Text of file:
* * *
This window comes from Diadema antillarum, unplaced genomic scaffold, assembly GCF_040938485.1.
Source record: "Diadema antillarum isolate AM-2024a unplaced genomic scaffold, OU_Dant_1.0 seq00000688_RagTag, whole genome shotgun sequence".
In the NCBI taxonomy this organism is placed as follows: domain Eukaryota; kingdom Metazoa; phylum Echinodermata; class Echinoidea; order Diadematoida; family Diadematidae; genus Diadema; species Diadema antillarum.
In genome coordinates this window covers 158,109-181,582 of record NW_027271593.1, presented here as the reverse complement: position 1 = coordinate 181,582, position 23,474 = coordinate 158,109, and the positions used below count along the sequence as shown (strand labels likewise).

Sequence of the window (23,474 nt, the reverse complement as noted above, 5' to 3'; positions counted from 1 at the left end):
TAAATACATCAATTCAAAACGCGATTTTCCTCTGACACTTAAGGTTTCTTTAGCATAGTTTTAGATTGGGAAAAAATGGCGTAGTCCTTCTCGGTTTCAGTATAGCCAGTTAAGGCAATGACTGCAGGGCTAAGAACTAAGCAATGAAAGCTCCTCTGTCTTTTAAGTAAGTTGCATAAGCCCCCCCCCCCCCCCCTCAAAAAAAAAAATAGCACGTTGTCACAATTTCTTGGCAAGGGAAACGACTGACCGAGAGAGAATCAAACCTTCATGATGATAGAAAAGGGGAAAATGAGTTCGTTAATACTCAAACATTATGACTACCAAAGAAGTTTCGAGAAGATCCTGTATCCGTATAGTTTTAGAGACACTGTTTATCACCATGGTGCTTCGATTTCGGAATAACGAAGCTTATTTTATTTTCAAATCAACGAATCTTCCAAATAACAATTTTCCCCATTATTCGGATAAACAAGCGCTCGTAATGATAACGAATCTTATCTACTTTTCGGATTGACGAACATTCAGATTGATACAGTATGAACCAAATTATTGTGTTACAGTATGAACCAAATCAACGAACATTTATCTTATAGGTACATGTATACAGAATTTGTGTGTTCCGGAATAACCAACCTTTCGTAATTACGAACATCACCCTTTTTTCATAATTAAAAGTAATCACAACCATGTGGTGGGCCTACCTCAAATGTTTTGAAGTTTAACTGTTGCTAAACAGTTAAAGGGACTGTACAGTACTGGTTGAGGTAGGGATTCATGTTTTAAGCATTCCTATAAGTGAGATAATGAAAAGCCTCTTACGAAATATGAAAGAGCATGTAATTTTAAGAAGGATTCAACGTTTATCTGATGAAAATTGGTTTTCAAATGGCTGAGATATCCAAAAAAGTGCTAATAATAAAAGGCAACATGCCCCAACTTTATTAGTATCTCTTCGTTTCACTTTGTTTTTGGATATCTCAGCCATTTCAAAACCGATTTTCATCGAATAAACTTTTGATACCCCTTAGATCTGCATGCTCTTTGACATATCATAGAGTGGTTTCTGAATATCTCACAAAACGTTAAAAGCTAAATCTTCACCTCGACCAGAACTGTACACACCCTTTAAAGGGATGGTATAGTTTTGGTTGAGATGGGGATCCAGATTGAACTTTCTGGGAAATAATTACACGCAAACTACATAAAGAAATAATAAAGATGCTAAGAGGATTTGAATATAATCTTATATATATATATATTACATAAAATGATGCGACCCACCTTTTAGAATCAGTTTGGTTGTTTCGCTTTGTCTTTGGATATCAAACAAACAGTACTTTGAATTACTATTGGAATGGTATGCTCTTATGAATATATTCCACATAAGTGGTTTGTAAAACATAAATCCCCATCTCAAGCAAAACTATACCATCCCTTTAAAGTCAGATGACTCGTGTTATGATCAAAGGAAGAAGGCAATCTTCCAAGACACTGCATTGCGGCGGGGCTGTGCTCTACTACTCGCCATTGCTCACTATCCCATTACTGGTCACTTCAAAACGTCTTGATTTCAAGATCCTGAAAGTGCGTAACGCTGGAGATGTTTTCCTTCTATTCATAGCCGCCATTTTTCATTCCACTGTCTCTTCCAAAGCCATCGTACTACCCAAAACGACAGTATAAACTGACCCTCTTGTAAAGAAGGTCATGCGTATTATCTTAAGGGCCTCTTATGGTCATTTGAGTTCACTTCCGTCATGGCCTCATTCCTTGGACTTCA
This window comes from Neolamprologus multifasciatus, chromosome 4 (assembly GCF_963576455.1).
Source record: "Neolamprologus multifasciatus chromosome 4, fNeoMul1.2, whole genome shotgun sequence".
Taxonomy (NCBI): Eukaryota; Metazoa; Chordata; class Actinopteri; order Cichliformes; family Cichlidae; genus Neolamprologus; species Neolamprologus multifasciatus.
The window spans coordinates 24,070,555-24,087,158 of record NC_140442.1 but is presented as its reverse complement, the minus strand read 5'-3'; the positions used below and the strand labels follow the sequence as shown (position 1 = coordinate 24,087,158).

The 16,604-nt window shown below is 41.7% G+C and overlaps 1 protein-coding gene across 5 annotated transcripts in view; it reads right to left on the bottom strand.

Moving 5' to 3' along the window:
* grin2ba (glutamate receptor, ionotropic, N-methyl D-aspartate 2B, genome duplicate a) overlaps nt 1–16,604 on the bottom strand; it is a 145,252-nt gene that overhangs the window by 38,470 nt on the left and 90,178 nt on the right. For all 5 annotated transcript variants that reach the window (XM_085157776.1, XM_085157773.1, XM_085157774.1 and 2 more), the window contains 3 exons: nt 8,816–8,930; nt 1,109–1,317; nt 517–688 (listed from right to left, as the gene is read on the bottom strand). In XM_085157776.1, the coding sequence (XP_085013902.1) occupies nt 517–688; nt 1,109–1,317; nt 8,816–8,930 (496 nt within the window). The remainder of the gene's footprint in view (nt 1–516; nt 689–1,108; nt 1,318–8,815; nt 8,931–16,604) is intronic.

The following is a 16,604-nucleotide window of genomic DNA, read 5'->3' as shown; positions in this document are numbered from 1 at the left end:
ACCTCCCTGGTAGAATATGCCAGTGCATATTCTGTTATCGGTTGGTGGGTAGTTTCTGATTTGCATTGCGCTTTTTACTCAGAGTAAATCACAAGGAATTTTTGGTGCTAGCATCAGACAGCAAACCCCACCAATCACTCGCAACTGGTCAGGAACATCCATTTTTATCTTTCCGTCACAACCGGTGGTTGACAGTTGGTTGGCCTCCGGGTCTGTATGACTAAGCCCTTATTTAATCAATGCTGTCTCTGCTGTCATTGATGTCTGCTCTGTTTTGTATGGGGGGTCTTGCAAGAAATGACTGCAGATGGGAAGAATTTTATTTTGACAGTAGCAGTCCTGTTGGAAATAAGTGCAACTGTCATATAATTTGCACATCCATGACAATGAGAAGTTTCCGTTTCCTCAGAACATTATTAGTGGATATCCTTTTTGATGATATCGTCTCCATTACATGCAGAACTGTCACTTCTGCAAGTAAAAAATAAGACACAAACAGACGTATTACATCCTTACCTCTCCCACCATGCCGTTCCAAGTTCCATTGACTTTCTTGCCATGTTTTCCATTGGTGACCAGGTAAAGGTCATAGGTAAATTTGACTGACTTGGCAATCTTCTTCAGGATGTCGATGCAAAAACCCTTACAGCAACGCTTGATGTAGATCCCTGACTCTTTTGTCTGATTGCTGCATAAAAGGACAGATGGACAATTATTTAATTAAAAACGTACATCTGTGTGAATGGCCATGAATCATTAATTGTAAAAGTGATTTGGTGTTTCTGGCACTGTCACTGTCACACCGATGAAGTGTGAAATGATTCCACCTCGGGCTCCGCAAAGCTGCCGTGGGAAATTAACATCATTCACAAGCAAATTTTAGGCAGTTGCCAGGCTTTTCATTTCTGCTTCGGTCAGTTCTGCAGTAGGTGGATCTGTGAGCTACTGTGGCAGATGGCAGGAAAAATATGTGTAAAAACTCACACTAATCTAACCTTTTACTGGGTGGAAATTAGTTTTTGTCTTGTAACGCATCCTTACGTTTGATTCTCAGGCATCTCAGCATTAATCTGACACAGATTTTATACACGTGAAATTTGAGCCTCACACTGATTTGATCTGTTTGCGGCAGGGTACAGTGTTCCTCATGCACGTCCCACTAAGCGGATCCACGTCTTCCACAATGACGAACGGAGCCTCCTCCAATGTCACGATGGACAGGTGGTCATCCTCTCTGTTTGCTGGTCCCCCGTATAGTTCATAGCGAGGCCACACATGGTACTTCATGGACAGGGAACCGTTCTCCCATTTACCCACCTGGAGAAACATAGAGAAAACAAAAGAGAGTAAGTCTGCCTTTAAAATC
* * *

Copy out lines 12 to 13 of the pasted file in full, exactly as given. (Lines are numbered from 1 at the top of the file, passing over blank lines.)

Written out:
Moving 5' to 3' along the window:
* grin2ba (glutamate receptor, ionotropic, N-methyl D-aspartate 2B, genome duplicate a) overlaps nt 1–16,604 on the bottom strand; it is a 145,252-nt gene that overhangs the window by 38,470 nt on the left and 90,178 nt on the right. For all 5 annotated transcript variants that reach the window (XM_085157776.1, XM_085157773.1, XM_085157774.1 and 2 more), the window contains 3 exons: nt 8,816–8,930; nt 1,109–1,317; nt 517–688 (listed from right to left, as the gene is read on the bottom strand). In XM_085157776.1, the coding sequence (XP_085013902.1) occupies nt 517–688; nt 1,109–1,317; nt 8,816–8,930 (496 nt within the window). The remainder of the gene's footprint in view (nt 1–516; nt 689–1,108; nt 1,318–8,815; nt 8,931–16,604) is intronic.